Do You Have A Better Side?

Which is your better side?

She appears to have a nearly symmetrical face when flat lit and posed square on to the camera
She appears to have a nearly symmetrical face when flat lit and posed square on to the camera

New research shows that the left side of the human face is generally more appealing to others than the right side. This may help explain why portraitists tend to paint their subjects’ left profiles.


For the study 37 male and female college students were asked to rate photos of 10 male and 10 female faces. The photos were presented as originally taken and then in mirror image form. In mirror form the right cheeks appeared to be left cheeks, and vice versa.

This is a composite of one side of the face reversed and copied over opposite the original
This is a composite of one side of the face reversed and copied over opposite the original


What happened? Photos showing the left sides of faces were rated more “pleasant” than those showing right sides. It didn’t matter whether the portraits were shown as taken originally or in mirror-reversed form. The researchers corroborated that finding by gauging the pupil size of the study participants’ eyes. Research has shown that gazing at pleasant or interesting images causes an increase in pupil size, whereas gazing at unpleasant images causes pupils to constrict.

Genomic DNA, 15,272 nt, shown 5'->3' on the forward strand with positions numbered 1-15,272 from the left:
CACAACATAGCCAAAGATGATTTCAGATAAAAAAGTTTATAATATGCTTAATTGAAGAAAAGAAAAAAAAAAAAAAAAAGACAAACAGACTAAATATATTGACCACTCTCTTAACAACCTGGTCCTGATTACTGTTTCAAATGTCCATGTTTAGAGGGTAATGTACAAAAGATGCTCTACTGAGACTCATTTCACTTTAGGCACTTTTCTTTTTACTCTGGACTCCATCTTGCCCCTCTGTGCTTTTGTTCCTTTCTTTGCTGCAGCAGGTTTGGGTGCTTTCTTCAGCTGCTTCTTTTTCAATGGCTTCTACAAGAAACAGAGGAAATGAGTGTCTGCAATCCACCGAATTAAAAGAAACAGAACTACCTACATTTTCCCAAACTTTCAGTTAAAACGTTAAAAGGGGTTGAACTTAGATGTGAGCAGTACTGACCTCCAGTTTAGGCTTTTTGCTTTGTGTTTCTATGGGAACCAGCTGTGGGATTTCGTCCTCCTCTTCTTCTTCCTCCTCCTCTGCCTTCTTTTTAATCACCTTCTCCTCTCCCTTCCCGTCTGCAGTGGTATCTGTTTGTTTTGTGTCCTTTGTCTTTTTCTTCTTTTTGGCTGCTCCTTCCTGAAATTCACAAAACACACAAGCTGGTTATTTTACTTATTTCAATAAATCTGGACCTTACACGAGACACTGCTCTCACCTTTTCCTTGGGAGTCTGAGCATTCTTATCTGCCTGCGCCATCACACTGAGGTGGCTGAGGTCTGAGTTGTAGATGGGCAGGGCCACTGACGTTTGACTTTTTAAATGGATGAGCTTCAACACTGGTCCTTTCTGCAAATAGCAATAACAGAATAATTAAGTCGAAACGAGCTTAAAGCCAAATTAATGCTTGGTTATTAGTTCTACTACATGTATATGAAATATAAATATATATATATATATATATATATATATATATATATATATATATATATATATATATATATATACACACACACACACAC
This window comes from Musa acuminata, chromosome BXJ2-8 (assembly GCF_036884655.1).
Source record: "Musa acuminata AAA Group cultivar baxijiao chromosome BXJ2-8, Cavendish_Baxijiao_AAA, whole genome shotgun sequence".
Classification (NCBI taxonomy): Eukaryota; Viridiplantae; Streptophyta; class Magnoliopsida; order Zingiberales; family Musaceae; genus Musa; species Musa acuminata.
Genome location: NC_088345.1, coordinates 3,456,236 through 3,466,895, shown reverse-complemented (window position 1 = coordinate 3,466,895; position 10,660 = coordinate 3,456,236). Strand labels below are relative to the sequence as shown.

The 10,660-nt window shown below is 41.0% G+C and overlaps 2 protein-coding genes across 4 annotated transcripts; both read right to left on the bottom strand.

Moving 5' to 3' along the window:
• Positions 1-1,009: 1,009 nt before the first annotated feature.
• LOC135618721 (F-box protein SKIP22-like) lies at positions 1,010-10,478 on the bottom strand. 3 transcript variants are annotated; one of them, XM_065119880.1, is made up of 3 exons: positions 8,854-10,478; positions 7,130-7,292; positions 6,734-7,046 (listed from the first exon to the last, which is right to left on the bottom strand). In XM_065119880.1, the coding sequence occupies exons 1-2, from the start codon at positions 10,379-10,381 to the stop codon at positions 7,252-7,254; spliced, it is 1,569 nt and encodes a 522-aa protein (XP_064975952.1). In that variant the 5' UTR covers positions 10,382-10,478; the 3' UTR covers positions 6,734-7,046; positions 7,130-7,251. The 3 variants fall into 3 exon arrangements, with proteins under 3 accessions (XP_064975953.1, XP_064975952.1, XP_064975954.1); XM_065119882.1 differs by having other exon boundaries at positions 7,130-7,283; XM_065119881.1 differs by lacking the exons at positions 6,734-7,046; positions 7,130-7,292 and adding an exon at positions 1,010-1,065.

“Our results suggest that posers’ left cheeks tend to exhibit a greater intensity of emotion, which observers find more aesthetically pleasing,” the researchers said in a written statement. “Our findings provide support for a number of concepts–the notions of lateralized emotion and right hemispheric dominance with the right side of the brain controlling the left side of the face during emotional expression.”

This is a composite of one side of the face reversed and copied over opposite the original
This is a composite of one side of the face reversed and copied over opposite the original


It’s a fascinating finding, but does the study yield a practical take-away message for people who want to look their best?


“Practically, people should turn slightly so that they show more of their left, than right, cheek when being photographed,” Dr. Schirillo said in the email. “Others will find these images more appealing than the reverse (more right cheek exposed).”

These are the things I have studied and internalized through nearly 40 years of experience. For me it becomes automatic. I don’t even think about it anymore. A blessing and a curse at the same time, I suppose. I can’t turn it off. I analyze faces, I flatten 3 dimensional spaces, I compose and crop, I assess f-stops, shutter speeds, and tell the story I see in my head all without a camera.

This is why I can’t quit being a photographer. It’s in me.

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